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Google Hiring Android Devs To Close the 'Apps Gap' 323

jfruhlinger writes "Google is reportedly hiring Android developers specifically to boost the number of apps available for the platform. Obviously there's money to be made, but the search giant is no doubt also driven by the gap between Android and iOS apps in both quantity and quality."
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Google Hiring Android Devs To Close the 'Apps Gap'

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  • This would take a lot of work, but what might be helpful for Google to do for making Android apps is making a source code conversion tool that would take Objective C code and convert the API calls to the equivalent Java calls.

    Of course, this will take some doing because the Dalvik VM is a different beast than Objective-C (take the activities concept for example.) However, it would get software companies to at least dip a toe into the Android waters.

    • please don't (Score:4, Interesting)

      by Anonymous Coward on Monday January 31, 2011 @05:27PM (#35060544)

      The problem is that we would then get awful Android applications.
      My provider (Bell Canada) as an application for Android, to manage your account. It is awful. Obviously ported from the iPhone, with the ugly buttons/tabs wasting space at the bottom and the "back" button at the top left. They forgot that Android had a "menu" and a "back" button. I bet there would be even more of these if there was a tool to translate objective-C to Java. Anyway, Java is a way more popular language than Objective-C, so I don't think the lack of developers is an issue.

    • Re: (Score:2, Insightful)

      by Anonymous Coward

      I don't think this will happen. Google would prefer it if devs shifted the focus from iOS to Android, the app you speak of would allow developers to continue focusing on iOS and port to Android as an afterthought. Android might just end up with slower iOS apps which don't really follow the conventions of android.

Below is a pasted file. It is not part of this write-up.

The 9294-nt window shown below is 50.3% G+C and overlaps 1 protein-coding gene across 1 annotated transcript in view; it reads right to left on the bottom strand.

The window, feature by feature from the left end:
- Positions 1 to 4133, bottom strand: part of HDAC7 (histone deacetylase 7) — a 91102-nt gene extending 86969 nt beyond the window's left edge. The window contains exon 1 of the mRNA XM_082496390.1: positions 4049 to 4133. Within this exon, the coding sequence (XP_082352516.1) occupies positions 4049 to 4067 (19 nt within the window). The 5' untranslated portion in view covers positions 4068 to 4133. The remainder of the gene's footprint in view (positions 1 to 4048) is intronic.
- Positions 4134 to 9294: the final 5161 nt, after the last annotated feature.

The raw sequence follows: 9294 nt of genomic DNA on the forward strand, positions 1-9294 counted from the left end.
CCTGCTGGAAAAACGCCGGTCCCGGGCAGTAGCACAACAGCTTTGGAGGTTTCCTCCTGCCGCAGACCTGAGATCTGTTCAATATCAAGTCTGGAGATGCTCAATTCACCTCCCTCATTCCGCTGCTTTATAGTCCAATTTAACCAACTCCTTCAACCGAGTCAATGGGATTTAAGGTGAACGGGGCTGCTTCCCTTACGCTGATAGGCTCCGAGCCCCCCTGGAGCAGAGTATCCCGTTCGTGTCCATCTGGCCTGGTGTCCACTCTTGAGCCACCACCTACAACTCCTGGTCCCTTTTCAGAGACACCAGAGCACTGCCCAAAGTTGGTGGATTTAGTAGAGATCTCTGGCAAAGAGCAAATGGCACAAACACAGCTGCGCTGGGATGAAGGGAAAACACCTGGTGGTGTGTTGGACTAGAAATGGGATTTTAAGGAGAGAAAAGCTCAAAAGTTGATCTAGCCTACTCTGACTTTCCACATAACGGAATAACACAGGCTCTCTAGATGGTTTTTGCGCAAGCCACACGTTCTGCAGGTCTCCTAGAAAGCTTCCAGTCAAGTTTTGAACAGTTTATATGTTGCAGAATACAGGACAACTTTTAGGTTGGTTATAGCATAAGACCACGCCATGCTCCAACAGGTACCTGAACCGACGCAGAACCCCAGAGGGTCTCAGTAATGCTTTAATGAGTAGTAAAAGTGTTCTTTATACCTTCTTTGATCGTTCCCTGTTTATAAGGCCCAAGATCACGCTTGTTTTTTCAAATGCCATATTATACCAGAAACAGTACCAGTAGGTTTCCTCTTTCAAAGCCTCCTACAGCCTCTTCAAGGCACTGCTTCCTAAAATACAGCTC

• Google would prefer it if devs shifted the focus from iOS to Android

        Then why does Google continue to require 3G support on devices sold in the United States before a device is allowed to use the Android Market application? For all the restrictions of Apple's App Store, at least iPod touch and iPad are allowed in, unlike Archos products which are limited to AppsLib instead of Android Market..

        • by maxume ( 22995 )

          I would assume that they want the carriers blamed for low quality devices.

          Apple gets the blame for IOS devices no matter what.

    • by MBGMorden ( 803437 ) on Monday January 31, 2011 @05:32PM (#35060638)

      I don't think such a tool would be worth the effort, particularly when even good versions of such translation tools almost always need to be heavily audited to ensure functionality, and most of the time the automated code is far less efficient than the original. I suppose you could take a "it's better than nothing" view of the situation, but realistically I don't think that flooding the Android market with a bunch of poor quality translated apps is going to be their goal when tackling the problem of low quality apps.

      That said, I've never noticed a problem with it personally. As an Android and iPod Touch user I've never found a gap in what I could do on one vs the other.

      The ONLY thing that I find better on the iPod isn't really an app on that side: the music player. The default music player on my Android phone is clunky and hard to use. It works much, much better on the iPod. On the other hand, the podcast functionality of that built in music player pales in comparison to what I can do with DoggCatcher on my Android phone.

      • Yeah, it's an iPod. I hope its music player is much, much better seeing as iPods are built to be music players. There are lots of examples of this, but I am too lazy to think of a good one
      • "it's better than nothing"

        Every single time I've seen this tried for anything even mildly complex it has turned out to be worse than nothing, not better. Once you have all the logic figured out, reimplementing in a new language generally isn't that hard to do. I've never understood why dev managers focus on conversion of code, when the hard part is already done.

    • Wasn't this why Google developed the App Inventor, but then didn't let people actually sell apps developed with it in the App Store?

      • Re: (Score:3, Informative)

        by Anonymous Coward

        You are not prohibited from selling App Inventor apps in the App store. You can't make them ad supported, and you can't put any secure DRM on them, but you can sell them. It's simple.

        Create a developer account.
        Create a keystore

        download your packaged Appl inventor app
        Unpackage it
        edit the manifest to fix some bugs
        rebuild the package
        sign it
        zipalign it
        upload it